Comparing the effects of psychosocial well-being and emotion-driven impulsiveness on sweet and fat propensity, our analyses suggest that interventions targeting emotion-driven impulsiveness might be marginally more effective to reduce sweet and fat propensity. Adolescents experiencing chronic stress such as low psychosocial well-being are prone to act more impulsively and are, hence, highly susceptible to the increased availability and promotion of these foods. This is alarming given the obesogenic environment in Western countries in which adolescents are surrounded by an abundance of these foods. Since adolescence is a time in which stress coping abilities are developed, our results specifically highlight that interventions targeting adaptive emotion regulation strategies might contribute to healthier eating. However, the feasibility and effectiveness of interventions aiming to decrease emotion-driven impulsiveness in adolescents in non-clinical settings needs to be further elucidated.

Data Availability

The datasets generated and/or analyzed during the current study are not publicly available but are available from the IDEFICS/I.Family consortia ( on reasonable request.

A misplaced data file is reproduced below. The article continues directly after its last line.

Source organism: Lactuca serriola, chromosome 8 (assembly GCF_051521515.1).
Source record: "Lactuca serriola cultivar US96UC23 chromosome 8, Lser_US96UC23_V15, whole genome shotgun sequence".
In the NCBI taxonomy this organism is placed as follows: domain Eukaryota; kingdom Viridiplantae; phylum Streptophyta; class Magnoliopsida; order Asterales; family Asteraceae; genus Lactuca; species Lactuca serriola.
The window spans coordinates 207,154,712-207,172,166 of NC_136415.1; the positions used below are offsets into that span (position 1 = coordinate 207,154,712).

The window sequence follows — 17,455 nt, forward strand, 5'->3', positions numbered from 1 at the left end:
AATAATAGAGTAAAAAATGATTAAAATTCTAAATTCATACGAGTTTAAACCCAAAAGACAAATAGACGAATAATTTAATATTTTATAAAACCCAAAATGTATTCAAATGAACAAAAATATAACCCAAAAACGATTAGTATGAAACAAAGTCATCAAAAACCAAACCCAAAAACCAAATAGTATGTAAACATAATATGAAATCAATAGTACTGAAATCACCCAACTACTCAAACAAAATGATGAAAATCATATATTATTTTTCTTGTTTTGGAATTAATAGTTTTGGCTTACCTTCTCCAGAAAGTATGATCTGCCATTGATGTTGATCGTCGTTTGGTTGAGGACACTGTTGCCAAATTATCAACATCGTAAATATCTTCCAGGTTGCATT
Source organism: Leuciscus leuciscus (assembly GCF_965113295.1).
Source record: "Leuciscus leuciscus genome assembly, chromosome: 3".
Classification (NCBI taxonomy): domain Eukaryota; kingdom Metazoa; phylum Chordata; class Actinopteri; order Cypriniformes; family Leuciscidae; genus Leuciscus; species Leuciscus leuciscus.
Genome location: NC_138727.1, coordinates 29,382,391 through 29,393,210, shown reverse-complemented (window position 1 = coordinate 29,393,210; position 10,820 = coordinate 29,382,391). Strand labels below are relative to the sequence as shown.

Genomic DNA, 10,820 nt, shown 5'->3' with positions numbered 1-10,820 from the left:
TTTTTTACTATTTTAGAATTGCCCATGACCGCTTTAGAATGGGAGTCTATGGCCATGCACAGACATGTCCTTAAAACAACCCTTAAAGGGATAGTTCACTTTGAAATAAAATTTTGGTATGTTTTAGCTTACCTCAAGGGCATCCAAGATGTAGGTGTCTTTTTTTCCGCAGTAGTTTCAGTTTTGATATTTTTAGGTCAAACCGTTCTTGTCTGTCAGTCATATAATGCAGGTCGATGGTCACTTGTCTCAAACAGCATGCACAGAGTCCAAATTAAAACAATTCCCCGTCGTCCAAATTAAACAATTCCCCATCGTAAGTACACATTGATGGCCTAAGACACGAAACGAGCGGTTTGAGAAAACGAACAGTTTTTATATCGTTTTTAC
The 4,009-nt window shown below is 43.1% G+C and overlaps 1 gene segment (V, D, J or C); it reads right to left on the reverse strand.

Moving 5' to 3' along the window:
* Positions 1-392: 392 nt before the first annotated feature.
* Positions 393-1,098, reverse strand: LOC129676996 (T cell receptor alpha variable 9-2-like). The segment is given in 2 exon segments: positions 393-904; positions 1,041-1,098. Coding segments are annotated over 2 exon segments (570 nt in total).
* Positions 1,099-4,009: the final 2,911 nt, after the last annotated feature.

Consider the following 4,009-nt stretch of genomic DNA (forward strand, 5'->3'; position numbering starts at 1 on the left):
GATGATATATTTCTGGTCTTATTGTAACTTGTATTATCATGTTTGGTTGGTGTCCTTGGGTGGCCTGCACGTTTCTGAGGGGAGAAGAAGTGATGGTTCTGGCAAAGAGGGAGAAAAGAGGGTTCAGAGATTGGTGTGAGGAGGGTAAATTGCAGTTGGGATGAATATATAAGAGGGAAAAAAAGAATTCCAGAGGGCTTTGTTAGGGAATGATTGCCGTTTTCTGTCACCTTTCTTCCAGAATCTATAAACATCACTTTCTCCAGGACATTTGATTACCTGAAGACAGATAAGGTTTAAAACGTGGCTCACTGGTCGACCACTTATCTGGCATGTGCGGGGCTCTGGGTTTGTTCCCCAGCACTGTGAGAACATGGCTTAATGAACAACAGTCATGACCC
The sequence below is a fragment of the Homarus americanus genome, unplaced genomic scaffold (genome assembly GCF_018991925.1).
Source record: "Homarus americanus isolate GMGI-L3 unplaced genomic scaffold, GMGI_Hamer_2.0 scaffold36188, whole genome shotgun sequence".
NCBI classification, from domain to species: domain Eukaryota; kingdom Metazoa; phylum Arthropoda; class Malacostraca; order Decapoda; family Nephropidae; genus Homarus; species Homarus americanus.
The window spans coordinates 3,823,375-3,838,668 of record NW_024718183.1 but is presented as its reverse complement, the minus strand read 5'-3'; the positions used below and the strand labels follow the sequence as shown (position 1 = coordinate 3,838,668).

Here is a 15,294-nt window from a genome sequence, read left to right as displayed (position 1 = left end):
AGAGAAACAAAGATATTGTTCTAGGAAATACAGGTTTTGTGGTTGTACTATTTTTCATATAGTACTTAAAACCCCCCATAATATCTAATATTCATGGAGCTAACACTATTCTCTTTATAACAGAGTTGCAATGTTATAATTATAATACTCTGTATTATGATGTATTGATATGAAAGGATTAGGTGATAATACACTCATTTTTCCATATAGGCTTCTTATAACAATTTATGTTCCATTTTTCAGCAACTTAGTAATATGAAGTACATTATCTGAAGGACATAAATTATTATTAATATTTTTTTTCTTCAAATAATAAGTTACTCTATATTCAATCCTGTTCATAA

Confidence interval


Directed acyclic graph


Food frequency questionnaire


Identification and prevention of Dietary- and lifestyle-induced health EFfects In Children and infantS


International Standard Classification of Education


Mean difference


Standard deviation


Targeted maximum likelihood estimation


Urgency, Premeditation, Perseverance, Sensation seeking, and Positive urgency


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We thank Maria Geers for her valuable support in the statistical analyses and Claudia Bruenings-Kuppe for her assistance with data management.


This work was done as part of the IDEFICS and I. Family studies. We gratefully acknowledge the financial support by the European Commission within the Sixth RTD Framework Programme Contract No.016181 (FOOD) and the Seventh RTD Framework Programme Contract No.266044, respectively.

Open Access funding enabled and organized by Projekt DEAL.

Author information

Authors and Affiliations




AH, VD, and SD designed the research; SD, VD, AH, CB, and JC, conducted the research; WA, LR, TV, MT, DM, SDH, LM, UD, PR, and MH provided essential reagents, or provided essential materials and critically reviewed and edited the paper; SD, VD, and CB analyzed the data or performed statistical analysis; SD, AH, VD, CB, JC, and WA wrote the paper; SD had primary responsibility for final content. All authors have read and approved the final manuscript.